|Country Number (23)||1967||FIRST WAVE|
|Television commenced||April 1963|
|Colour System||February 1978||PAL|
Television Stations / Channels
During its first 24 years in operation, the television service in Sierra Leone was plagued by poor infrastructure, lack of funding, political unrest, month-long power cuts and general apathy towards the service (less than 3% of the population had access to a television set). When it was on, Doctor Who would have been watched by only a few thousand people...
The Sierra Leone Broadcasting Service (SLBS) was established on 1 October 1958; the radio station (which had been launched in 1934) was housed in an old war-time Colonial Administrative building in New England, Freetown.
Television was brought to the country by a consortium of private owners, including Thompson Television (International) Limited (TTI) (who designed, and oversaw construction and installation of equipment), RCA, and Television International Enterprises Ltd and the NBC network in the United States, who provided programming. The Sierra Leone government owned only a 40% share. SLTV and the SLBS operated entirely independently of one another.
Sierra Leone Television (SLTV) was inaugurated on 27 April 1963, and operated (broadcasting on Channel 2) out of a purpose-built studio, known as Broadcasting House. (According to some online sources, this was situated on Aberdeen Hill, whereas others locate it on the far more likely spot of Leicester Peak, which is in the centre of Freetown.) Broadcasts were limited to a 15 mile radius within the capital. In 1964, there were only 390 privately owned television sets in Freetown.
By 1967, RCA and NBC had withdrawn their interests, leaving TTI as the sole manager of SLTV.
- Doctor Who aired on SLTV from April 1967 to December 1968. During this run, the TV and radio stations were seized following a military coup that lasted a year.
- A second run of Hartnell episodes aired from July 1970 to March 1971.
By the end of 1971, SLBS and SLTV had merged into a single government-owned enterprise, both operating as SLBS. (Thompson Television withdrew its involvement shortly after, giving the SLBS full administrative control.) With combined radio and TV services continuing to expand, a brand new purpose-built TV facility was needed. Construction of a new Broadcasting House in New England Ville commenced in 1974, but ongoing work was beset by financial problems and lengthy delays, resulting in the structure remaining half-completed for nearly ten years.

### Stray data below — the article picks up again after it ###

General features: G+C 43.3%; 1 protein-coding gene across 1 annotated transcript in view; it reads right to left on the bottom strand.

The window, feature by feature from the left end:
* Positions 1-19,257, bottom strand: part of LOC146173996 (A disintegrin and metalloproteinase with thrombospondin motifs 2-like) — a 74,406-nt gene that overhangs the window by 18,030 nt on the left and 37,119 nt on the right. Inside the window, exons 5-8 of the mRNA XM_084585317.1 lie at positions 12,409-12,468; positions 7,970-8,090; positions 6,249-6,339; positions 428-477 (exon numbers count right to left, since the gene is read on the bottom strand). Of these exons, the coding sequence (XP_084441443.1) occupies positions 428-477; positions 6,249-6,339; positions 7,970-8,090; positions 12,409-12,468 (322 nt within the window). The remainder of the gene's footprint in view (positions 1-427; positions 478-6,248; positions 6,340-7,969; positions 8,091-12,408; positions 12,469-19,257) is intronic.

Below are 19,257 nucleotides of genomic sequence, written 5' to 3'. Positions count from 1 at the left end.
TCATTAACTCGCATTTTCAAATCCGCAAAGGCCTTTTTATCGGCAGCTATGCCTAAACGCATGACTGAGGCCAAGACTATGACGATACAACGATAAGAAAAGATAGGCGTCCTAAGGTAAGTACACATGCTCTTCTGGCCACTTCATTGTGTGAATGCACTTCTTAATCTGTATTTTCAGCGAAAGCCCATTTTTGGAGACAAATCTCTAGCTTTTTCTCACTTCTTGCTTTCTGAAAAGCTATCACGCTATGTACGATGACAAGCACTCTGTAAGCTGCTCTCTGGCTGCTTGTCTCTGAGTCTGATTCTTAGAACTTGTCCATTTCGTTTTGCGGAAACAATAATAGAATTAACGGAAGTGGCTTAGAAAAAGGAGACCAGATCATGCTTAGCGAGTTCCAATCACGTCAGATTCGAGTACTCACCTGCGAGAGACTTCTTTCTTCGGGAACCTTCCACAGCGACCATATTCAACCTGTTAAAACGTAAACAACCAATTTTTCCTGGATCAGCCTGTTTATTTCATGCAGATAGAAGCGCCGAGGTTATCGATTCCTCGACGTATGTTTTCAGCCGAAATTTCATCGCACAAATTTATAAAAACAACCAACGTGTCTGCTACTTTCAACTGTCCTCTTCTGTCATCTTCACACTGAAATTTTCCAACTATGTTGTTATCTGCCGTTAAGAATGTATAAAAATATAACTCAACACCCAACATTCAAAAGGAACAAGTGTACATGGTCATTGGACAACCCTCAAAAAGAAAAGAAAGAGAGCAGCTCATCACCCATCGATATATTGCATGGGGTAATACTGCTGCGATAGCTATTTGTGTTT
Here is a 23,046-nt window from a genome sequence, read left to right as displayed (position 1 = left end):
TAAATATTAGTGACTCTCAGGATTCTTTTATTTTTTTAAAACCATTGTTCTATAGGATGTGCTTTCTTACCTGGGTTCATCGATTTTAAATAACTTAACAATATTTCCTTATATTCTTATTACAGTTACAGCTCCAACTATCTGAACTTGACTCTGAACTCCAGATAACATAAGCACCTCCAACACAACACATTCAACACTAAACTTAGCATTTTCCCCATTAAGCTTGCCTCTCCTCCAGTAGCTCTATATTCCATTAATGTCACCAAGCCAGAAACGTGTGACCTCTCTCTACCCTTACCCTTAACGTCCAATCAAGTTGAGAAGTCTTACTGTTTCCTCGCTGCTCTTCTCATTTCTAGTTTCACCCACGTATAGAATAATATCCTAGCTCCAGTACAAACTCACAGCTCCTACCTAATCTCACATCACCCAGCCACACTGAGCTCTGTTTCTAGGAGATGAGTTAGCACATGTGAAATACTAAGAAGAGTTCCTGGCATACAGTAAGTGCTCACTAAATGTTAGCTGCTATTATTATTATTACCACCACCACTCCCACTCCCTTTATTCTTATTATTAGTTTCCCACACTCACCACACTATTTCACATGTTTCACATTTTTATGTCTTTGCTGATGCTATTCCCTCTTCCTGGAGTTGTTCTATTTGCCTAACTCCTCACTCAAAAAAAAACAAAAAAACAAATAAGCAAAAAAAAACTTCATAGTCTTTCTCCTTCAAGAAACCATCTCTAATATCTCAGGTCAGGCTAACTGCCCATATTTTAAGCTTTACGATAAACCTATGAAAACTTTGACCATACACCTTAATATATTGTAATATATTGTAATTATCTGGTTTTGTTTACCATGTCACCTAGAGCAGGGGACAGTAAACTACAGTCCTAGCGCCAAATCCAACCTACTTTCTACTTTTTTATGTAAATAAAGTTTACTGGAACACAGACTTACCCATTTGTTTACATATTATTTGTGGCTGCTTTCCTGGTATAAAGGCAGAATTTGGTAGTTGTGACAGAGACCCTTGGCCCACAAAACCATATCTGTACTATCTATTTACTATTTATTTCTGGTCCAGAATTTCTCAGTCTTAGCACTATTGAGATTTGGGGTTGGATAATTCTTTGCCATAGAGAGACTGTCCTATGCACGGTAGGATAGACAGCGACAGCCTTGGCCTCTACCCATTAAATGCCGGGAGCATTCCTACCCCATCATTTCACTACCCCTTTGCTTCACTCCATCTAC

- All the Doctor Who film prints held by the SLTV were returned to the BBC in 1974.
While the new Broadcasting House was under construction, television broadcasts continued from the old Broadcasting House building; by now black and white transmissions reached beyond the capital, with two thirds of the country receiving a signal, albeit often a very poor one, via relay transmitters. Frequent power and equipment failures resulted in long periods of "dead-air" often lasting for months.
A PAL transmitter was installed in February 1978 replacing the monochrome signal with colour, which was only available in Freetown. The rest of the country had blank screens. Transmissions stopped completely less than a year later due to financial constraints. By that time, the number of registered television sets was less than 9,000.
- A run of colour Jon Pertwee stories was purchased by the SLBS in late 1979, although the episodes may not have screened for a number of years...
By 1982, SLBS had become known as "Ghost TV" due to the frequent amount of dead-air caused mainly by severe electricity outages. (The Pertwee stories may have aired in 1982/1983 – see below.)
Around that time the roof of the station had collapsed during a severe storm, and all the equipment stored within was damaged beyond repair. Meanwhile, the unfinished new Broadcasting House complex in New England was left to decay.
In 1987 the government sold the colour transmitter. There then followed a period of six years with no television service at all.
In the spring of 1993 a private consortium, this one based in Hong Kong, planned to re-establish a PAL colour television service, although it was initially only in black and white. But civil unrest in the country delayed the start of this project.
The consortium built a new Broadcasting House in New England Ville adjacent to the unfinished derelict studio complex. The original hill-based SLTV station was used as a transmission station.
In January 1995, the derelict SLBS Broadcasting House was partially repaired and converted into make-shift classrooms for the Njala University while its campus underwent reconstruction following the 1991 civil war. [See photo at right] (The University's address was listed as "SLBS Building, Freetown" rather than Broadcasting House.)
In January 1999, the original hill-based TV station and the New England Ville studio suffered serious damage when both were occupied for four days by rebels who had stormed Freetown during a period of civil war. (Any film prints retained at either studio, which by some accounts may have included some episodes of Doctor Who, were apparently destroyed during the occupation.)